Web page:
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 Table of Contents  
ORIGINAL ARTICLE
Year : 2018  |  Volume : 35  |  Issue : 3  |  Page : 322-326

Placental weight and perinatal outcome among parturients at a university teaching hospital in Lagos, Nigeria


1 Department of Obstetrics and Gynaecology, Lagos University Teaching Hospital, Lagos, Nigeria
2 Department of Obstetrics and Gynaecology, Lagos University Teaching Hospital; Department of Obstetrics and Gynaecology, College of Medicine, University of Lagos, Lagos, Nigeria

Date of Web Publication11-Feb-2019

Correspondence Address:
Dr. Chidinma Magnus Nwogu
Department of Obstetrics and Gynaecology, Lagos University Teaching Hospital, PMB 12003, Lagos
Nigeria
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Source of Support: None, Conflict of Interest: None


DOI: 10.4103/TJOG.TJOG_76_17

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  Abstract 


Background: The growth and survival of the fetus are essentially dependent on formation, full development, and functions of the placenta. Examination of the placenta would demonstrate important information about whatever has happened to the fetus in utero.
Aim: The aim of this study was to determine the sociodemographic characteristics that affect placenta weight and then assess the association between placental weight and perinatal outcome among parturients in a tertiary hospital in Lagos, Nigeria.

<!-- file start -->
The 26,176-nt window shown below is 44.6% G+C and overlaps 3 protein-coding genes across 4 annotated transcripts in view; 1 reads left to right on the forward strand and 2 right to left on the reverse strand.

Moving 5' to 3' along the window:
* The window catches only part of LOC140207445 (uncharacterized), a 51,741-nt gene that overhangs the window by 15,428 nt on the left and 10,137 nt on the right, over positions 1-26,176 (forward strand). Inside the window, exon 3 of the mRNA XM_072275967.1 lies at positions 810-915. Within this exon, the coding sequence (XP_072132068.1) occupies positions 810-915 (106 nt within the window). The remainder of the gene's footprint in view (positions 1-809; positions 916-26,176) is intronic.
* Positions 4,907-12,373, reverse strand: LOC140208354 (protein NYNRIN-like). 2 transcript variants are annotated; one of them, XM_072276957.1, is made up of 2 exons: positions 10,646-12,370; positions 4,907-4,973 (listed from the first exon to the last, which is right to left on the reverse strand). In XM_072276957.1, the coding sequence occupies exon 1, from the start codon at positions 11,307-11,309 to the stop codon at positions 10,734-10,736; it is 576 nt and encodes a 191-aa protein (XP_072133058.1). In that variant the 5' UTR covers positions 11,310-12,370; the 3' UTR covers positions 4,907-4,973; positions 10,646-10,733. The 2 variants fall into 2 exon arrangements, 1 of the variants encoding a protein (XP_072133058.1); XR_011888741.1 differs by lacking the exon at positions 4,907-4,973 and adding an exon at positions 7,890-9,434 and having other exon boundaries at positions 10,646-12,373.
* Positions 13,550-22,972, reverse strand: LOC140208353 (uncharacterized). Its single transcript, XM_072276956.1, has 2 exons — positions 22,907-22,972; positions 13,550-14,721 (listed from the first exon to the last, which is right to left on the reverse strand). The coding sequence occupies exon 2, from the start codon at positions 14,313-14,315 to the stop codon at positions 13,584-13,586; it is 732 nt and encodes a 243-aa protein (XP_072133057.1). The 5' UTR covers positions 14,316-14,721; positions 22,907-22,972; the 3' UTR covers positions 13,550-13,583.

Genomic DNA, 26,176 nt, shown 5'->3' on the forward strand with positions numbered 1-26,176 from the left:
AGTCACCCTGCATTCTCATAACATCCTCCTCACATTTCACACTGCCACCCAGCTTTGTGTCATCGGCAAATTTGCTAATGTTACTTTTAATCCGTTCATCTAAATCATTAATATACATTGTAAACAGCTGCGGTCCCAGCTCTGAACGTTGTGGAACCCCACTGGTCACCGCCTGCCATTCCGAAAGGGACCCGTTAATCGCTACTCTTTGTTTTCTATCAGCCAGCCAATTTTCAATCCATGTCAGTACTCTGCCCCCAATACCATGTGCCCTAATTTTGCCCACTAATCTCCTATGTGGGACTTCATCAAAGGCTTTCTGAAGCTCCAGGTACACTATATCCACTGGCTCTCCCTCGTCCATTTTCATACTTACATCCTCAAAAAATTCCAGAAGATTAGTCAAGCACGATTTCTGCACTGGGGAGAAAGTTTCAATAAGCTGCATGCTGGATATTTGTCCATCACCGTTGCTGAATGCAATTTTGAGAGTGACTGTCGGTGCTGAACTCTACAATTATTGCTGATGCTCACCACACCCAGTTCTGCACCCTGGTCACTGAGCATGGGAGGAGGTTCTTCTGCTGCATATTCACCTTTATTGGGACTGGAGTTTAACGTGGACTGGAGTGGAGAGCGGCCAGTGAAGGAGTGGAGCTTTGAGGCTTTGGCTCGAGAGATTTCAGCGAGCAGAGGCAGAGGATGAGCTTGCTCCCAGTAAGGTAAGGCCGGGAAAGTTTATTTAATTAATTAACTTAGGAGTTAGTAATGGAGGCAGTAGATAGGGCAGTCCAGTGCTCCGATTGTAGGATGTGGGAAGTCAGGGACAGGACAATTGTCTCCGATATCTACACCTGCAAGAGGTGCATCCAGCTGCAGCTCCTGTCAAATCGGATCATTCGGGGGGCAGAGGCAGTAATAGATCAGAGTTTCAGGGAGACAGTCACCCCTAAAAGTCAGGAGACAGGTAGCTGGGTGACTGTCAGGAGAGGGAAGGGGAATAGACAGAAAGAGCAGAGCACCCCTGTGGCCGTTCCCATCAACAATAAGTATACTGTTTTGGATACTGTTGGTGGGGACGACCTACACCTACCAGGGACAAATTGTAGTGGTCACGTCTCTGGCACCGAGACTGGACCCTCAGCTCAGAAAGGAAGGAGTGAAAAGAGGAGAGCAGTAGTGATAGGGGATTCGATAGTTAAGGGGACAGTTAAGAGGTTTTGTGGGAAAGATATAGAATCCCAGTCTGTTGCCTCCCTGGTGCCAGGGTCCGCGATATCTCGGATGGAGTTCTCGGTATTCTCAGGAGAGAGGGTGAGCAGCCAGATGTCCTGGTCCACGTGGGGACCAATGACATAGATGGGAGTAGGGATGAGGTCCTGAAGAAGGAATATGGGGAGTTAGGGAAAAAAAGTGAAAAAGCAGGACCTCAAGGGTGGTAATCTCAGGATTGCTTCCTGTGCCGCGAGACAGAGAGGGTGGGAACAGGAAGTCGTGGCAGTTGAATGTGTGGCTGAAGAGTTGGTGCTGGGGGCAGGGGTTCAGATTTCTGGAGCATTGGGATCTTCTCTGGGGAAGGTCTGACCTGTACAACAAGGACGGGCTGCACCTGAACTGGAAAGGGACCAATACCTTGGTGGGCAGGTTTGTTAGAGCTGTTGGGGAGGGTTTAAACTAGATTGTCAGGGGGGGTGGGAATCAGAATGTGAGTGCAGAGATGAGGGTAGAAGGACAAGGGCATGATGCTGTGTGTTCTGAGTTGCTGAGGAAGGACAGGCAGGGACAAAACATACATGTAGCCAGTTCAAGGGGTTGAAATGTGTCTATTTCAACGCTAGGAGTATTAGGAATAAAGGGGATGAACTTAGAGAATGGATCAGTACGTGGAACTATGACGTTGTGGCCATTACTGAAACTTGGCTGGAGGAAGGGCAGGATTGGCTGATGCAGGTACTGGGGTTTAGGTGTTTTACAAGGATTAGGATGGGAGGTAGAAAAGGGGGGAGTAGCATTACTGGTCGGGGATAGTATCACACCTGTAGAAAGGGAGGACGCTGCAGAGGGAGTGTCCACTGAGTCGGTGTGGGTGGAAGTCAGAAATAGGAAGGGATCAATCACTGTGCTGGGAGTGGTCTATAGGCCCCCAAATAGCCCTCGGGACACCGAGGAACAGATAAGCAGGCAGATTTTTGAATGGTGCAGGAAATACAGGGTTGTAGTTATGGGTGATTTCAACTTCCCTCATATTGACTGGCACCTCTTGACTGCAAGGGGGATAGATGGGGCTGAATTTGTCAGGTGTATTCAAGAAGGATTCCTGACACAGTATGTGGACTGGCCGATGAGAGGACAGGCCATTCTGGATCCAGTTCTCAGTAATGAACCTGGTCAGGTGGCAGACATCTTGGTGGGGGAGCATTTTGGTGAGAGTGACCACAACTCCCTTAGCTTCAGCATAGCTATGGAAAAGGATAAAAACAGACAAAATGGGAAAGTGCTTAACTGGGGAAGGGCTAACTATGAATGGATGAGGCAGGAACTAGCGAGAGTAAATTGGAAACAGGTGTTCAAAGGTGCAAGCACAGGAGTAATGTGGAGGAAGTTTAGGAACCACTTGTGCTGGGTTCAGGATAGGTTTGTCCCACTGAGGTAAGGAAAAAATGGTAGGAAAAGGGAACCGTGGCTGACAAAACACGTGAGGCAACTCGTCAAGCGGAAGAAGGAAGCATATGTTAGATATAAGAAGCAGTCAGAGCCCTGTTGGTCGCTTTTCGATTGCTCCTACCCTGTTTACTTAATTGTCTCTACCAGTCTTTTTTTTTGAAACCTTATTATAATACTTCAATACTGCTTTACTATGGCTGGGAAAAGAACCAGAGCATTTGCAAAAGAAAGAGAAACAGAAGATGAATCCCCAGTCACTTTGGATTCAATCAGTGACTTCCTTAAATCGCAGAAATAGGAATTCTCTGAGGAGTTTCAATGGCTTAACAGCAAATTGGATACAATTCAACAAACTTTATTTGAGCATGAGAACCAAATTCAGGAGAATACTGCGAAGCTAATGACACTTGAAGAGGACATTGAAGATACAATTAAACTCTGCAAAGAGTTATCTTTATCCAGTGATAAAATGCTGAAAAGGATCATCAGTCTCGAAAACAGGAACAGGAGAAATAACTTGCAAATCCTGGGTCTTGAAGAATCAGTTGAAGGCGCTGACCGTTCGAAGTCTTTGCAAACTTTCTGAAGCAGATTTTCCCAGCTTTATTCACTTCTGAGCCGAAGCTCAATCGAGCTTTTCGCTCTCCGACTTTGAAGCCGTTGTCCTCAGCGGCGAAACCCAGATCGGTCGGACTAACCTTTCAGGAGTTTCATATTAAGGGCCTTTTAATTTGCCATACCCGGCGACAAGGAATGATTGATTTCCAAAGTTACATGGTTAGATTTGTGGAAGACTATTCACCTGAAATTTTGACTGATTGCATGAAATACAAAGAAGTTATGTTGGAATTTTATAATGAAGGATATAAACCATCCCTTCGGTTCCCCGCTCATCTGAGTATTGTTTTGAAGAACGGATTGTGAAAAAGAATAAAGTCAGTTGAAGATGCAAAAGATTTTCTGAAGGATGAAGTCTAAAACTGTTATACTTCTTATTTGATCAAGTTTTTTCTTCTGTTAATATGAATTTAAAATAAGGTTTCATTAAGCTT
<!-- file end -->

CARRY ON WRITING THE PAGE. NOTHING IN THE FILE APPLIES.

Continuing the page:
Materials and Methods: This was a retrospective review of all women who delivered at the labor ward complex of the hospital between January 2014 and December 2015. The data of all parturients with uncomplicated singleton pregnancies were obtained from the labor ward register, and their case notes were subsequently retrieved from the medical records department for extraction of all relevant information. Descriptive statistics were computed for all data and analyses were done using Statistical Package for the Social Sciences version 22.0 for Windows (manufactured by IBM Corp., Armonk, New York, United States). The associations between groups of continuous variables were tested using the independent sample t-test or one-way analysis of variance where applicable. All significances were reported at P < 0.05.
Conclusion: Parity, maternal booking weight, gestational age at delivery, baby's birth weight, umbilical cord length, and neonatal 5-min Apgar score had positive correlations with placental weight. Further longitudinal studies are needed to examine the extent to which placental weight will affect the future growth and development, nutritional status, and health of newborns.
Result: The overall mean cord length was 59.6±11.7cm and the mean placental weight was 657.5±96.1 grams with majority (46.3%) of the parturients having normal placental weight range of 500-749 grams. Placental weights at term have statistically significant positive correlations with the gestational age at delivery (P = 0.041), baby's birth weights (P = 0.003), 5-minute Apgar score (P = 0.016), and the umbilical cord length (P = 0.035).

Keywords: Baby's weight; maternal booking weight; parity; placental weight.


How to cite this article:
Nwogu CM, Adetuyi IE, Okunade KS, Osanyin GE, Oluwole AA. Placental weight and perinatal outcome among parturients at a university teaching hospital in Lagos, Nigeria. Trop J Obstet Gynaecol 2018;35:322-6

How to cite this URL: